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Can't decide whether you are the arty or sciencey type and don't want to be confined by either definition? If so, unleash your problem solving and design solutions through a few career ideas where you can make the most of both your art and science skills and fulfil both your passions. 

Medical Illustrator

A medical illustrator is someone who is a professional artist with advanced education in both the life sciences and visual communication. The are four specialist areas in medical illustration: clinical photography; graphic design; medical art; and videography; only one of which you'll be employed in. Using your expertise you'll produce materials such as photography and other graphic images for use in patient care, education and teaching. You'll work as part of the healthcare team, with doctors, nurses, scientists and other professionals involved in delivering patient care. Alongside hospitals, you might also work in medical schools, research institutes and specialist publishers. 

You'll need a relevant qualification in the area you want to pursue, and there are various university courses that can provide you with the necessary qualifications.

Industrial Designer 

Industrial designers work with other professionals in designing ideas for clients and turning those ideas into new manufactured products such as cars, home appliances and toys. They combine art, business, and engineering to make products that people use every day and focus on the user experience in creating style and function for a particular gadget or appliance. To become a industrial designer you need to have an undergraduate degree in industrial design, architecture, or engineering, as well as a knowledge of sketching, computer-aided design and drafting (CADD), industrial materials and processes, and manufacturing methods. 

Data Visualisation Specialist 

A data visualisation specialist presents large amounts of information in ways that are universally understandable or easy to interpret and spot patterns, trends and correlations. These representations include charts, graphs, infographics and other pictoral diagrams. Data visualisation analysts use visualisation tools and software to communicate information in these ways, for clients or for their own company.

To become a data visualisation specialist you normally need a degree in a subject that develops your analytical skills, such as maths, statistics or computer science, although a few data analyst apprenticeships are also available.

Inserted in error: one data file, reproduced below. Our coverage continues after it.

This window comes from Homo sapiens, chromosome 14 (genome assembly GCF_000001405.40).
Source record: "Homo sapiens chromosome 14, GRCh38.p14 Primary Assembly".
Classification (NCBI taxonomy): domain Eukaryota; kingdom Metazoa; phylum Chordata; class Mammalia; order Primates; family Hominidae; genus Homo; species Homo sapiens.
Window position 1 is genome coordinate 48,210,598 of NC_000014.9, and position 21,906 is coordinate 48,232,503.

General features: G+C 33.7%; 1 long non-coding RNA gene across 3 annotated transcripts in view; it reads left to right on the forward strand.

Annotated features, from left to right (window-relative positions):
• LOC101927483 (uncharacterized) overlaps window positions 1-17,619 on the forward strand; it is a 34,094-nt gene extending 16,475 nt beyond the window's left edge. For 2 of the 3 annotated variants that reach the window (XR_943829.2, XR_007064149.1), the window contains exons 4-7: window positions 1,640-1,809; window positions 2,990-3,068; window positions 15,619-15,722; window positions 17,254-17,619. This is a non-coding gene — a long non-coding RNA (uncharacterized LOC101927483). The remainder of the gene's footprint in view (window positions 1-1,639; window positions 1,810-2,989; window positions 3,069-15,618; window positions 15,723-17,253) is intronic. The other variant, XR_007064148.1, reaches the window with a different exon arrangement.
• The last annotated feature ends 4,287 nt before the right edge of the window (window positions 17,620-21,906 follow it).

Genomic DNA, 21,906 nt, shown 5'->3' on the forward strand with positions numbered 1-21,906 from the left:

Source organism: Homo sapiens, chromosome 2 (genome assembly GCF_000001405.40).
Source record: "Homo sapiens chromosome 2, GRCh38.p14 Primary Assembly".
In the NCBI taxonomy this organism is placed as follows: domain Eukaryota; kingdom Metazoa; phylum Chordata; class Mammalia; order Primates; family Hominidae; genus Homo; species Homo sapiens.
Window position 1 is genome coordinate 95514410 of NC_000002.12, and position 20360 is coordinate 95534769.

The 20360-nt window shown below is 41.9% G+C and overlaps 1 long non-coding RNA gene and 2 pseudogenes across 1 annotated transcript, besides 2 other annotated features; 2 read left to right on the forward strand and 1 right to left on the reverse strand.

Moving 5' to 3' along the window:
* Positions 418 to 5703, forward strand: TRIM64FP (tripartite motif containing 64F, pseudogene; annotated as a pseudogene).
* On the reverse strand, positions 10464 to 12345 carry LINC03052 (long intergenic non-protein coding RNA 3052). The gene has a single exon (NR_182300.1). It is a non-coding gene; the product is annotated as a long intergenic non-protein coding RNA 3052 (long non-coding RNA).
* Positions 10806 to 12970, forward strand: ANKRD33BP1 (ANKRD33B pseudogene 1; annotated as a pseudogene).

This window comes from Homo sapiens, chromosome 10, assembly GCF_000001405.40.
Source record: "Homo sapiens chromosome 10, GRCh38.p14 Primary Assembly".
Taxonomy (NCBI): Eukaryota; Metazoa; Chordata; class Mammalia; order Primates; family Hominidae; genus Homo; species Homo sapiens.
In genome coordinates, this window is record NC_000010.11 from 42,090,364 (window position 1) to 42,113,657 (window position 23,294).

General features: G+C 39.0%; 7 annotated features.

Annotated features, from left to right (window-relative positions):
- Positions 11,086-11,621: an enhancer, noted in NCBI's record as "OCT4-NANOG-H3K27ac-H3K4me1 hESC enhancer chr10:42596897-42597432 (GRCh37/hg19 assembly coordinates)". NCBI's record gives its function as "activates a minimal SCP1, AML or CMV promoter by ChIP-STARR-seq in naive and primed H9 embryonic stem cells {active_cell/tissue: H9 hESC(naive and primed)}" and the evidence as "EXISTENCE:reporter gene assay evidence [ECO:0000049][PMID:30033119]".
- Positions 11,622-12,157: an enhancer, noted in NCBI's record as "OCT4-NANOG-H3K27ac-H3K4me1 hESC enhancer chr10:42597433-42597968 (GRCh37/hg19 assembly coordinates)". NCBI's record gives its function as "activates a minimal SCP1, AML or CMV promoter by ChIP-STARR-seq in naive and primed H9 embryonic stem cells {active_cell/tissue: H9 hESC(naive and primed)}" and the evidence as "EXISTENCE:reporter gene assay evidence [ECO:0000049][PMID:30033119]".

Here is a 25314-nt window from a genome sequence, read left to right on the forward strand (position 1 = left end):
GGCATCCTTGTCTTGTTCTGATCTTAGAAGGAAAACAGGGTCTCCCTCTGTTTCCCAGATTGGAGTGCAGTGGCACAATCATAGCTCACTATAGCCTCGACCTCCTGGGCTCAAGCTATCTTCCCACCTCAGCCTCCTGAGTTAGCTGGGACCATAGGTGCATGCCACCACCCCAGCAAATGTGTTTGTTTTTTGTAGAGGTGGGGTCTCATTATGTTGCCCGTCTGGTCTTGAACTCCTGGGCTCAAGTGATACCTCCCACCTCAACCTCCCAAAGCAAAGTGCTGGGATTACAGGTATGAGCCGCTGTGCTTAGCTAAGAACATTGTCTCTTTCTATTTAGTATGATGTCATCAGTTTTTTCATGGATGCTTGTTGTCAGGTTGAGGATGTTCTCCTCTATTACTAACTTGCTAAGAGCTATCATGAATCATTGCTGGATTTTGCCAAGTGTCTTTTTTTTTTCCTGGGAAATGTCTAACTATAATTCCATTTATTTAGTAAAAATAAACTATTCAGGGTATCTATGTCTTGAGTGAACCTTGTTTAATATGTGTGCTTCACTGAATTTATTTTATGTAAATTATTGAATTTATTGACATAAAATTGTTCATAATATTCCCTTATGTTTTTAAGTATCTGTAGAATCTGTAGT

Architect

An architect is someone who designs new buildings, extensions or alterations to existing buildings and advises on the restoration and conservation of old properties. They are involved in construction projects from the earliest stages right through to completion. To call yourself an 'architect' you'll need to have spent at least seven years in training and higher education including complete a degree at one of 38 schools of architecture recognised by the Royal Institute of British Architects (RIBA) and the Architects Registration Board (ARB). 

You need to have strong visual awareness and an eye for detail alongside good drawing skills, with the ability to work in three dimensions. You'll also have to be able to use computer-aided design software.

Games Designer

Games designers create new computer games and define the way the game is played and the 'game experience'. Designing may include characters, levels, puzzles, art and animation. To become a games developer you don't need any specific qualifications, however experience within the games industry helps, for example being a tester. A qualification in any one of the following subjects may also increase your chances: animation, computer games development or design, computer science, graphic design, interactive media, maths, multimedia design and physics.

Archaeologist

Archaeologists study past human activity by excavating, dating and interpreting objects and sites of historical interest. They implement excavation projects at historical sites and collect data that informs their understanding of the past. An undergraduate degree in archaeology is generally needed for entry-level archaeology positions, such as field assistant, surveyor or museum technician. It's likely that you'll be employed by local authorities, national organisations such as English Heritage, museums or commercial developers. 

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